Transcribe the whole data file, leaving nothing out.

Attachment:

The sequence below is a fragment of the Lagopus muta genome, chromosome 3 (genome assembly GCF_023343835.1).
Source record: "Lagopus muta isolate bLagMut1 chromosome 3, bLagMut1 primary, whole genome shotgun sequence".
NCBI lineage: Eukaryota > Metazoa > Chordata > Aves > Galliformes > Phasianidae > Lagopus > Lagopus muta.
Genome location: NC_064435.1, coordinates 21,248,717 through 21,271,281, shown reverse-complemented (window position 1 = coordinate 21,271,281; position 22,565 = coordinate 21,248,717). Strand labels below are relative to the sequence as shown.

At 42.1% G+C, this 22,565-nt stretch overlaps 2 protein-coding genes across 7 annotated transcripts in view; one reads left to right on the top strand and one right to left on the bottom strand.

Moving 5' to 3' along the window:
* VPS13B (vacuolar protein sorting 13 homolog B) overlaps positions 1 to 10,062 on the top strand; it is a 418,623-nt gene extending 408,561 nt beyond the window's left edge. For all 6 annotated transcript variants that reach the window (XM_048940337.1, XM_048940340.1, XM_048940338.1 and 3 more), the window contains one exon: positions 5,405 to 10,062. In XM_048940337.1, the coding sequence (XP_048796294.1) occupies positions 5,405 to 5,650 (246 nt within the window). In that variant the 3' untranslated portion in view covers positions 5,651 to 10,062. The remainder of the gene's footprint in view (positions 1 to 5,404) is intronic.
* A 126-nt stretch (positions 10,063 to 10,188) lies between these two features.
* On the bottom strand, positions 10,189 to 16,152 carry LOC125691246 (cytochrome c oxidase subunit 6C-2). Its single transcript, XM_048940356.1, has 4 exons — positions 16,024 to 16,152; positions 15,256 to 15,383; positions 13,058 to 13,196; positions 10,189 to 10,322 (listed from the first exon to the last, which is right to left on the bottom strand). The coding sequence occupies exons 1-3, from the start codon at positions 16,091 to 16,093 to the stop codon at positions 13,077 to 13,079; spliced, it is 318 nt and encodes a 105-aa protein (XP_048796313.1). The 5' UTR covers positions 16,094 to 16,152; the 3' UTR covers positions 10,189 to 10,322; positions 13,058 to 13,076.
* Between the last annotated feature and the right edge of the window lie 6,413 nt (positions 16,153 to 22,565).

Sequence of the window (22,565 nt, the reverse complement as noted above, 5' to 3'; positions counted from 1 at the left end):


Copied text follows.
The sequence below is a fragment of the Lagopus muta genome, chromosome 3 (genome assembly GCF_023343835.1).
Source record: "Lagopus muta isolate bLagMut1 chromosome 3, bLagMut1 primary, whole genome shotgun sequence".
NCBI lineage: Eukaryota > Metazoa > Chordata > Aves > Galliformes > Phasianidae > Lagopus > Lagopus muta.
Genome location: NC_064435.1, coordinates 21,248,717 through 21,271,281, shown reverse-complemented (window position 1 = coordinate 21,271,281; position 22,565 = coordinate 21,248,717). Strand labels below are relative to the sequence as shown.

At 42.1% G+C, this 22,565-nt stretch overlaps 2 protein-coding genes across 7 annotated transcripts in view; one reads left to right on the top strand and one right to left on the bottom strand.

Moving 5' to 3' along the window:
* VPS13B (vacuolar protein sorting 13 homolog B) overlaps positions 1 to 10,062 on the top strand; it is a 418,623-nt gene extending 408,561 nt beyond the window's left edge. For all 6 annotated transcript variants that reach the window (XM_048940337.1, XM_048940340.1, XM_048940338.1 and 3 more), the window contains one exon: positions 5,405 to 10,062. In XM_048940337.1, the coding sequence (XP_048796294.1) occupies positions 5,405 to 5,650 (246 nt within the window). In that variant the 3' untranslated portion in view covers positions 5,651 to 10,062. The remainder of the gene's footprint in view (positions 1 to 5,404) is intronic.
* A 126-nt stretch (positions 10,063 to 10,188) lies between these two features.
* On the bottom strand, positions 10,189 to 16,152 carry LOC125691246 (cytochrome c oxidase subunit 6C-2). Its single transcript, XM_048940356.1, has 4 exons — positions 16,024 to 16,152; positions 15,256 to 15,383; positions 13,058 to 13,196; positions 10,189 to 10,322 (listed from the first exon to the last, which is right to left on the bottom strand). The coding sequence occupies exons 1-3, from the start codon at positions 16,091 to 16,093 to the stop codon at positions 13,077 to 13,079; spliced, it is 318 nt and encodes a 105-aa protein (XP_048796313.1). The 5' UTR covers positions 16,094 to 16,152; the 3' UTR covers positions 10,189 to 10,322; positions 13,058 to 13,076.
* Between the last annotated feature and the right edge of the window lie 6,413 nt (positions 16,153 to 22,565).

Sequence of the window (22,565 nt, the reverse complement as noted above, 5' to 3'; positions counted from 1 at the left end):